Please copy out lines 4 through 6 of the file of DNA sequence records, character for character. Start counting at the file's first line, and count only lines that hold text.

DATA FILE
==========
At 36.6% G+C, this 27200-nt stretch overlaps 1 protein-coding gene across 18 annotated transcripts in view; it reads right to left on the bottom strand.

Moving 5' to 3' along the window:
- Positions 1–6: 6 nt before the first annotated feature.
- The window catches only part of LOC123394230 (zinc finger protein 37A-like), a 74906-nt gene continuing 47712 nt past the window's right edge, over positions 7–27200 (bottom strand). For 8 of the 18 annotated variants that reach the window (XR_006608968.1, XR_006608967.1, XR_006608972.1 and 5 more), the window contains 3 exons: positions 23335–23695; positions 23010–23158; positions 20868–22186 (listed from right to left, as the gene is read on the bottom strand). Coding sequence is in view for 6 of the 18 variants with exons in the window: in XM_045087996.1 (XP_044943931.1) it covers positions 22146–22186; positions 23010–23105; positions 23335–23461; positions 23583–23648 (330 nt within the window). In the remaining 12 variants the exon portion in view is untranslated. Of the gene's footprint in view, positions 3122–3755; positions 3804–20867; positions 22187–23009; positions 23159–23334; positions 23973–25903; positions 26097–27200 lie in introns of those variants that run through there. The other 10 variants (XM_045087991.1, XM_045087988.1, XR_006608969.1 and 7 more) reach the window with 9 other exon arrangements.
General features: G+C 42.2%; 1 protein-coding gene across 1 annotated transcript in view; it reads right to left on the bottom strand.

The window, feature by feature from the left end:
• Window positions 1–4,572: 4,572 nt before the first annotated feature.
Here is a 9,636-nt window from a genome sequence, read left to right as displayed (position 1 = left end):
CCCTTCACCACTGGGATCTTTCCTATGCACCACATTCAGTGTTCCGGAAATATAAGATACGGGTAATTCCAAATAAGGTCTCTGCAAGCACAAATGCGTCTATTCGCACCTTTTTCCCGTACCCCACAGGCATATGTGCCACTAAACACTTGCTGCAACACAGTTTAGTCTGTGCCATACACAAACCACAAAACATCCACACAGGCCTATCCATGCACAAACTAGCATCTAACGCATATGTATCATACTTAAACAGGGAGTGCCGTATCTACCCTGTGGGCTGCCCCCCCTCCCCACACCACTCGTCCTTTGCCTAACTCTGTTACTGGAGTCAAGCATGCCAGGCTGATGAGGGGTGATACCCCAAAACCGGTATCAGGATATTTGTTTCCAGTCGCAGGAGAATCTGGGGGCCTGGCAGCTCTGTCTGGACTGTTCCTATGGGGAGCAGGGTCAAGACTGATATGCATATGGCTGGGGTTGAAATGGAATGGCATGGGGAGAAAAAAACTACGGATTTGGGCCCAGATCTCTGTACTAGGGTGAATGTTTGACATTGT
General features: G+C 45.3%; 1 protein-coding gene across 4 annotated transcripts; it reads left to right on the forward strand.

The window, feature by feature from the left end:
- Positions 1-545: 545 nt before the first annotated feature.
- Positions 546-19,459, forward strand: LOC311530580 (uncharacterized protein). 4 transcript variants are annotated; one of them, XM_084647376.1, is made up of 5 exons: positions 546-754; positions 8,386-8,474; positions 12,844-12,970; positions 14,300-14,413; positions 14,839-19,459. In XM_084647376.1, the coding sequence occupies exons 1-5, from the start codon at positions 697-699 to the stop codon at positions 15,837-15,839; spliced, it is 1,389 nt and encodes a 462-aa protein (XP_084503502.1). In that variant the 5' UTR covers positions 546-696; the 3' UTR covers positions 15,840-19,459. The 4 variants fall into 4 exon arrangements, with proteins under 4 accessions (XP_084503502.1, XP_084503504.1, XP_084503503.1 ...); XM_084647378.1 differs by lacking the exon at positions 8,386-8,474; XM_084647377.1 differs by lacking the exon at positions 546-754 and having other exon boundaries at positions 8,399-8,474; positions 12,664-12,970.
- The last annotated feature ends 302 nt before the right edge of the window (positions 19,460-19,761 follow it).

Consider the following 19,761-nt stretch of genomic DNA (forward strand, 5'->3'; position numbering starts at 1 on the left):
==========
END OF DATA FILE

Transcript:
- The window catches only part of LOC123394230 (zinc finger protein 37A-like), a 74906-nt gene continuing 47712 nt past the window's right edge, over positions 7–27200 (bottom strand). For 8 of the 18 annotated variants that reach the window (XR_006608968.1, XR_006608967.1, XR_006608972.1 and 5 more), the window contains 3 exons: positions 23335–23695; positions 23010–23158; positions 20868–22186 (listed from right to left, as the gene is read on the bottom strand). Coding sequence is in view for 6 of the 18 variants with exons in the window: in XM_045087996.1 (XP_044943931.1) it covers positions 22146–22186; positions 23010–23105; positions 23335–23461; positions 23583–23648 (330 nt within the window). In the remaining 12 variants the exon portion in view is untranslated. Of the gene's footprint in view, positions 3122–3755; positions 3804–20867; positions 22187–23009; positions 23159–23334; positions 23973–25903; positions 26097–27200 lie in introns of those variants that run through there. The other 10 variants (XM_045087991.1, XM_045087988.1, XR_006608969.1 and 7 more) reach the window with 9 other exon arrangements.
General features: G+C 42.2%; 1 protein-coding gene across 1 annotated transcript in view; it reads right to left on the bottom strand.

The window, feature by feature from the left end: